Companies might claim it’s for liability reasons that they have a strict no guns policy. It seems they’d rather have to deal with a dead or injured employee rather than a dead or injured innocent bystander who (or whose family) might sue the company for damages. Employees are expendable. If one of them dies as a result of an armed robbery, the company can very easily replace him.
And everything’s under contract. As long as an employee understands the risks of the job and agrees not to carry any weapons while on the job, the company can’t be held liable for deaths or injuries resulting from robberies or other criminal encounters. Well, people can try to sue, but the company will likely win.
But this rather callous policy also lands some companies in hot water with their customers. It’s not uncommon in these robbery situations where an employee disobeyed his employer’s rules and carried a gun for his own protection and used it on a would-be criminal. And in those cases, having the gun for protection saved the life of the employee. But when word would get back to the manager, the employee would find himself out of a job for violating company policy.
It remains to be seen if that will happen to this Domino’s Pizza delivery driver in Florida:
“The Brevard County Sheriff’s Office is investigating the death of 32-year-old Fredrick Lorenza Kelly Jr., who was shot and killed during an alleged Armed Robbery of a pizza delivery driver Friday night. The incident occurred in the parking lot of the Days Inn motel…in West Melbourne shortly before midnight. Detectives say 54-year-old Bryon Park of Palm Bay had just returned to his vehicle after delivering a pizza to a room in the motel complex, when he was approached by Kelly who had a large knife. Kelly demanded money from Park and threatened to kill him if he did not comply. Deputies say that’s when Park, the pizza delivery man who happens to be a former law enforcement officer, grabbed a gun from his car and defended himself, by firing one shot towards Kelly. Kelly was struck and pronounced dead at the scene.”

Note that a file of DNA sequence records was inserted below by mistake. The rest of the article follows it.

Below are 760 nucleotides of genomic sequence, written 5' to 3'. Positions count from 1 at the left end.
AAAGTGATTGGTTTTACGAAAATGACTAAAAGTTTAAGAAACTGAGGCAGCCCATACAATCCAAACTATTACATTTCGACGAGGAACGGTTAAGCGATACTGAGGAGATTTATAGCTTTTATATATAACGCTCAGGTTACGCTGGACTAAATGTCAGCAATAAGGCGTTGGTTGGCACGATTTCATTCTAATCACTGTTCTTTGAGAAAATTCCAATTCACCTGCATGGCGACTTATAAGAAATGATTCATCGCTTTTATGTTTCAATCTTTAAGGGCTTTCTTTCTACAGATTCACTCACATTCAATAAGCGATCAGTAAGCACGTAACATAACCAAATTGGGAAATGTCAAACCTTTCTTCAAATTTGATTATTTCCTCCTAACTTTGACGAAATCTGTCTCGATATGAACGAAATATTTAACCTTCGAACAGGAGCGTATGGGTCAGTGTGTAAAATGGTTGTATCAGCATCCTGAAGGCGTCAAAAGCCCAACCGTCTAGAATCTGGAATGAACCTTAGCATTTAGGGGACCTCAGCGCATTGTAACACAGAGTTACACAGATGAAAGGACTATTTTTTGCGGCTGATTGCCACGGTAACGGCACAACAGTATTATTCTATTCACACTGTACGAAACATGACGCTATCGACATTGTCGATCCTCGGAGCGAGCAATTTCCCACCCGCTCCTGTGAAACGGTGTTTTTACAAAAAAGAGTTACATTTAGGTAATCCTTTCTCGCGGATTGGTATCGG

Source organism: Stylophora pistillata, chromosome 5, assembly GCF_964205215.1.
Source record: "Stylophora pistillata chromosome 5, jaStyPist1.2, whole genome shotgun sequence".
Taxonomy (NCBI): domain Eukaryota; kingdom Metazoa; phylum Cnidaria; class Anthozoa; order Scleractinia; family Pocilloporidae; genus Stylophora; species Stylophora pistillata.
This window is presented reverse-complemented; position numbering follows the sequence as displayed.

The robber made the age-old mistake of bringing a knife to a gunfight. But maybe that’s because he knew most companies like Domino’s have a “no tolerance” policy towards guns. Delivery drivers’ cars are often company-mandated gun-free zones. He didn’t expect the driver to be breaking his company’s rules. He depended on the driver being a good little “law abiding” citizen and employee.
But little did he know, he was dealing with a company “rebel,” who valued his own life more than his job. And for that reason, an armed and dangerous criminal is dead, and a working American is still alive.
As to whether he’ll get fired for “standing his ground” against Kelly, it may depend on whether the Domino’s where Park worked was a franchise or not. A similar incident happened a couple years ago in Kansas, and the pizza man got fired by the franchise owner. Regarding the incident, the Domino’s spokesman stated that the driver wasn’t a Domino’s employee per se and was at the mercy of the franchise:
“I can’t speak to the exact policy at the franchise, but corporately, we have all employees sign an employment agreement. Among the many things in that agreement…is a clause about not carrying a weapon.”
So if this particular franchise in Florida is OK with their employees carrying concealed in their personal vehicles, then maybe Park will keep his job.